In conclusion, I am still amazed by the complexity of the model and its details, which are visible only under the microscope. I am more positive that we can effectively remove the old lubrication and dirt layers and make it run again. Have fun with the pictures, more about the methods we are going to use for the treatment, next week!

Monday, 20 August 2007

Models as Historical Objects

Hello again from the Science Museum’s Conservation lab! The pre-treatment sessions are almost finished and I will soon post some condition and detailed stereo-microscopy pictures and a general schedule for the forthcoming treatment!
But before all these, I would like to introduce you first to a scale world, the world of the historical working models of the Science Museum’s collections.
You maybe want to know why we treat the models as historical objects, with equal value to the full sized original.

Britain is probably the paradise for models in any possible range and kind; Ships, locomotives or model engines in our case. “Rainy afternoons” is probably the first thing that comes to mind, but actually the answer is “Industrial Revolution”.
James Watt and his fellow steam engineers, used to apply their ideas on models first, then to the real thing. Thus, at the first years of the Industrial Revolution, models saved money, time and lives! The practice of model trials is still continuing today. You can always make a theoretical model of an airplane using modern computer technology, but you will never now how it is going to behave in the air, if you don’t build a scale model and test it.
During the Victorian period, the model construction reached its zenith. Model societies were founded in this period and, beyond their practical use as test beds, scale models were used as promotions for new industrial and marine technology -- kinetic advertising before the age of television! Model ships and marine engines were on display in the entrances of big shipping companies or exhibitions like the Great Exhibition of 1851 in Crystal Palace. The public could see a model when the real thing was simply too big or too remote for viewing. With scale models, you could even display a complete fleet in a single exhibition room!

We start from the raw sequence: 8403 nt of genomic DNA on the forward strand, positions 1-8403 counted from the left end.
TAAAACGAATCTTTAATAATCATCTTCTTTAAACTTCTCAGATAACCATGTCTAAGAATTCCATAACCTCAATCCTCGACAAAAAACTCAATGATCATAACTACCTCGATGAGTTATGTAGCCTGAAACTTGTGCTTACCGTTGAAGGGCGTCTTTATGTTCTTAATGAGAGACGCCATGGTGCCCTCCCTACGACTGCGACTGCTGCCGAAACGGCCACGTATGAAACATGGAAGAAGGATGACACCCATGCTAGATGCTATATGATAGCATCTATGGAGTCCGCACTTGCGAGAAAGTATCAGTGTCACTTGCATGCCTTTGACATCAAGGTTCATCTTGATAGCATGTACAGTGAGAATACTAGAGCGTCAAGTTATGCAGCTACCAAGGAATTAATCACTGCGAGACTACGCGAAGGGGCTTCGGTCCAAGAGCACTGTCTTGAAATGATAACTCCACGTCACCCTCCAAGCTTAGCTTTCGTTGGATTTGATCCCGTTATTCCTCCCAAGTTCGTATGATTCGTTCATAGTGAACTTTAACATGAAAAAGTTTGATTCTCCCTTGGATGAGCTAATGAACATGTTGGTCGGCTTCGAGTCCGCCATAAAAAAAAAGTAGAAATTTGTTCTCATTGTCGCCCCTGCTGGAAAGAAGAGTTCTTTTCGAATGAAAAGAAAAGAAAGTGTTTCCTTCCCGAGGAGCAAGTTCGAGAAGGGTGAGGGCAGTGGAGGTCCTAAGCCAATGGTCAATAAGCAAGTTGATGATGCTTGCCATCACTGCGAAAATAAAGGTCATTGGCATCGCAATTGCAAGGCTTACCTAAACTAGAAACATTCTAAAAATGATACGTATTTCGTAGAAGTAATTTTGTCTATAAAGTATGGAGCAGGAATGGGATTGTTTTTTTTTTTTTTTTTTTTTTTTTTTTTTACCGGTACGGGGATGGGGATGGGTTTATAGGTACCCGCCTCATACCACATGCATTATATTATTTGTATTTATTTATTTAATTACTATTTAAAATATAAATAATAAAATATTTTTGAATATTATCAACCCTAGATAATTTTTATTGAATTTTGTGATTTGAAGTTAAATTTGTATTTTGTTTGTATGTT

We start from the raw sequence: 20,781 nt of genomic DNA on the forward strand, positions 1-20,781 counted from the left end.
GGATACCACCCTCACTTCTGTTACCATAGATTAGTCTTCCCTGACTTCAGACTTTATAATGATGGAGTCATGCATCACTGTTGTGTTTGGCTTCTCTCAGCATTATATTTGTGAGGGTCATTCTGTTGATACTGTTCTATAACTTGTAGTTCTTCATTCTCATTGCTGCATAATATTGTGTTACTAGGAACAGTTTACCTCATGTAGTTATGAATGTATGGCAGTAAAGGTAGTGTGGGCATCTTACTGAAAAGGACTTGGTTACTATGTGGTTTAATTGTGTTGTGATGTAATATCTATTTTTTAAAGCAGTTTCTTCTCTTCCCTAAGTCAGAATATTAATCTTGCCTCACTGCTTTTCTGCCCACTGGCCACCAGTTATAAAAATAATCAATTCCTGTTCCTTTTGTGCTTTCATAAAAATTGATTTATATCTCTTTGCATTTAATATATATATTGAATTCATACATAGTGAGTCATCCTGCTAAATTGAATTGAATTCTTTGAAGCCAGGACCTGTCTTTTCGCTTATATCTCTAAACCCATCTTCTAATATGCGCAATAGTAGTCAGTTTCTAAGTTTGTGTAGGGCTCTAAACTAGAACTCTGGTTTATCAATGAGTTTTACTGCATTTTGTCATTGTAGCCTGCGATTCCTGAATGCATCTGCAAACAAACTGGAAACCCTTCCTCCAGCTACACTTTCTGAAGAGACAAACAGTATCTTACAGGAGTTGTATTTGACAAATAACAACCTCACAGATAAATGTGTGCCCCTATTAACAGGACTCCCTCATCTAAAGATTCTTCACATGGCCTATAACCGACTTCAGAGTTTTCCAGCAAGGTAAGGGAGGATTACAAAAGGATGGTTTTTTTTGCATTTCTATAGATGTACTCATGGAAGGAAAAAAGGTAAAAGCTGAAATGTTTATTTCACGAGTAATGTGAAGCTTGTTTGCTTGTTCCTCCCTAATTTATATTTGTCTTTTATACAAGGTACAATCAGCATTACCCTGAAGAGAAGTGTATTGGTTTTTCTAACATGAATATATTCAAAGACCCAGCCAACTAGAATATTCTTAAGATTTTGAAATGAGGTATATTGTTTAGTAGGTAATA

Models are in many ways the best and most lasting record of a ship, locomotive or engine. Full-sized machines could be scrapped for profit at the end of their useful lives, a period of a few decades at most. So it is not surprising that models are the surviving artefacts.
Finally, model engines and models in general, have always enchanted and inspired museum visitors.

According to our historic archives, the miniature engine is a work of W.J.M. Ewing, an engineer from Kenya. It seems that he was a specialist in creating small scale fully functional marine engines and locomotives. He spent several years making this amazing feat of micro-engineering which has 3 cylinders with 3/64ths of an inch bore each, and 1/16th of an inch stroke. They are proper double acting fully functional pistons! The engine also carries real valves, bearings, even balance weights! Another impressive part of the model is the reversing gear (Stephenson’s link motion) which gives to the little engine the ability to run in two directions. It is the only part that has threads. All the other bolts are so small, that they are friction fit only.